Arctic Monkeys Want To Bring Humbug To Your Garden

'We'll come play your garden. Like, at your house. Cool?' bassist Nick O'Malley says.

They've already been signed to Bad Boy (sort of) and can count [artist id="1244169"]Diddy[/artist] as an honorary member of their entourage, so now the [artist id="2023193"]Arctic Monkeys[/artist] are aiming even higher: They want to conquer one of New York City's most famous landmarks too.

"We're gonna do a tour in September," frontman Alex Turner told MTV News. "We definitely want to play the Garden."

"I don't think we're big enough for the Garden, though," bassist Nick O'Malley countered. "I think we could play somebody's garden, but not Madison Square Garden. So in September, we'll come play your garden. Like, at your house. Cool?"

Cool with us. And perhaps the Monkeys are being a tad bit modest. They probably could play MSG if they felt like it ... after all, they're massive in the U.K. and they maintain a loyal following here in the States. And, on their new album Humbug (which hits stores Tuesday), they're aiming to expand both of those fanbases, working with a pair of sought-after producers from either side of the pond — Queens of the Stone Age mastermind Josh Homme and Simian Mobile Disco's James Ford — and loosening their tightly wound guitar/drum attack to explore twisty, slightly aggro riffs (first single "Crying Lightning,") distorted, grunge-y chords ("Potion Approaching") and even starry, straight-ahead balladry ("Cornerstone").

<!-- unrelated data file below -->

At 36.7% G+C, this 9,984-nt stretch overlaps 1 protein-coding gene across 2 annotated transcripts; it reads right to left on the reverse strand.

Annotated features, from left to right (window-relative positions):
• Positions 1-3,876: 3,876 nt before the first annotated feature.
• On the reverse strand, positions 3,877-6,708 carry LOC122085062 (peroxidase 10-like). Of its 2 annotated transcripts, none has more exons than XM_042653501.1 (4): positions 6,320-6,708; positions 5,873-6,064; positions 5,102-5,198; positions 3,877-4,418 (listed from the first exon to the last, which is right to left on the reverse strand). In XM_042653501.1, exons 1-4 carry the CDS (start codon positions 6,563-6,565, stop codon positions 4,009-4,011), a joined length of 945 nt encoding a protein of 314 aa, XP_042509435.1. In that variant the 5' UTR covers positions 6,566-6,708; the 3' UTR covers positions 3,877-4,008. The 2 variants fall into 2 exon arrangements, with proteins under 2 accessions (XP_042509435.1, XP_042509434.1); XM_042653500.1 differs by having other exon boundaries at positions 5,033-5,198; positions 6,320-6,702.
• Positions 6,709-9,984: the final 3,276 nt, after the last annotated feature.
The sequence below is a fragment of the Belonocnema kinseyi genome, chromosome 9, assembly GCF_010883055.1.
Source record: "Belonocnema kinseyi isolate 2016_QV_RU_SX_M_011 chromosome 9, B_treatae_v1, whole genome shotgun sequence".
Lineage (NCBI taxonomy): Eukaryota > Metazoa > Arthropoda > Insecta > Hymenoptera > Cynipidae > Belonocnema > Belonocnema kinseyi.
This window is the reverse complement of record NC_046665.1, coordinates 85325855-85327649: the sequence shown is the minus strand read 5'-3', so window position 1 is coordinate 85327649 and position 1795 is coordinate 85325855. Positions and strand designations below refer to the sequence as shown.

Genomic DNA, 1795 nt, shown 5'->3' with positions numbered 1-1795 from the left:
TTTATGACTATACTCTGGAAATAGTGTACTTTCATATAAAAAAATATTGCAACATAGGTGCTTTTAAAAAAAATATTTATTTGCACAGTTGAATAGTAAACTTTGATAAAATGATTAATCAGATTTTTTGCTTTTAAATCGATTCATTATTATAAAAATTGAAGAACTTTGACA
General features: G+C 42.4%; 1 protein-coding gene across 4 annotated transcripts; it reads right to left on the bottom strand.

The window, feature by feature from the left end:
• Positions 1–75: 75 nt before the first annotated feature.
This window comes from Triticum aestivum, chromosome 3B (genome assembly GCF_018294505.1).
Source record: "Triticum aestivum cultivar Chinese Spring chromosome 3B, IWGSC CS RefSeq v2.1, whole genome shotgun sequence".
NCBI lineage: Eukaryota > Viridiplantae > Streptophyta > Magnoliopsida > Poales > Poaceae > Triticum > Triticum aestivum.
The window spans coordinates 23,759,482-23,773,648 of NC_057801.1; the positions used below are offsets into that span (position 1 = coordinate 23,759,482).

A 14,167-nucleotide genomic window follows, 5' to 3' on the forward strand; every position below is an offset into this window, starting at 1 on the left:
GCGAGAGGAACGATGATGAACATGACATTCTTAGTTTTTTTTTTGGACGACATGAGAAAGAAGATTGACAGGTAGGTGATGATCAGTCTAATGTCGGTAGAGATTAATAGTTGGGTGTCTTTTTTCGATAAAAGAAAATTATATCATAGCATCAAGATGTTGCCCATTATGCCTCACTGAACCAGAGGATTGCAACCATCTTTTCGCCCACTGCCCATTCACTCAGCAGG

For the first time in their career, the Monkeys sound very much like a full band, one you'd most definitely hear on modern rock radio — which was sort of the point this time out.

"There's a bit more musicianship than on the previous two records," O' Malley said. "The goal this time was to become more of a fluid unit, as far as the music goes, and I think on this third album, there's more of a musical evolvement than on the first two. There's a bit more snake, a bit more leather."

"A bit more hips," Turner added. "There's a good feeling about it."

And that loosening, that focus on the shimmy (you know, "the hips") can directly be attributed to Homme and Ford, who expanded the Monkeys' sound through their disparate production techniques, which varied from sheer intimidation to vibe-y, mellow mysticism. Or, you know, something like that.

"It was very motivational, because you think, 'It's Josh Homme. I don't want him to know how terrible I am, so I have to up my game slightly,' " O'Malley said. "He made you want to be better on your instrument, so you didn't upset him."

"I'd say what you've got there is James Ford, a bit of a Ghostbuster, ex Dreadlock, and Josh who takes a bit of a Bill Sykes approach to it," Turner said. "The way Bill Sykes would approach eating an apple — like with a dagger — Josh is like that with the task."

Totally. We think.

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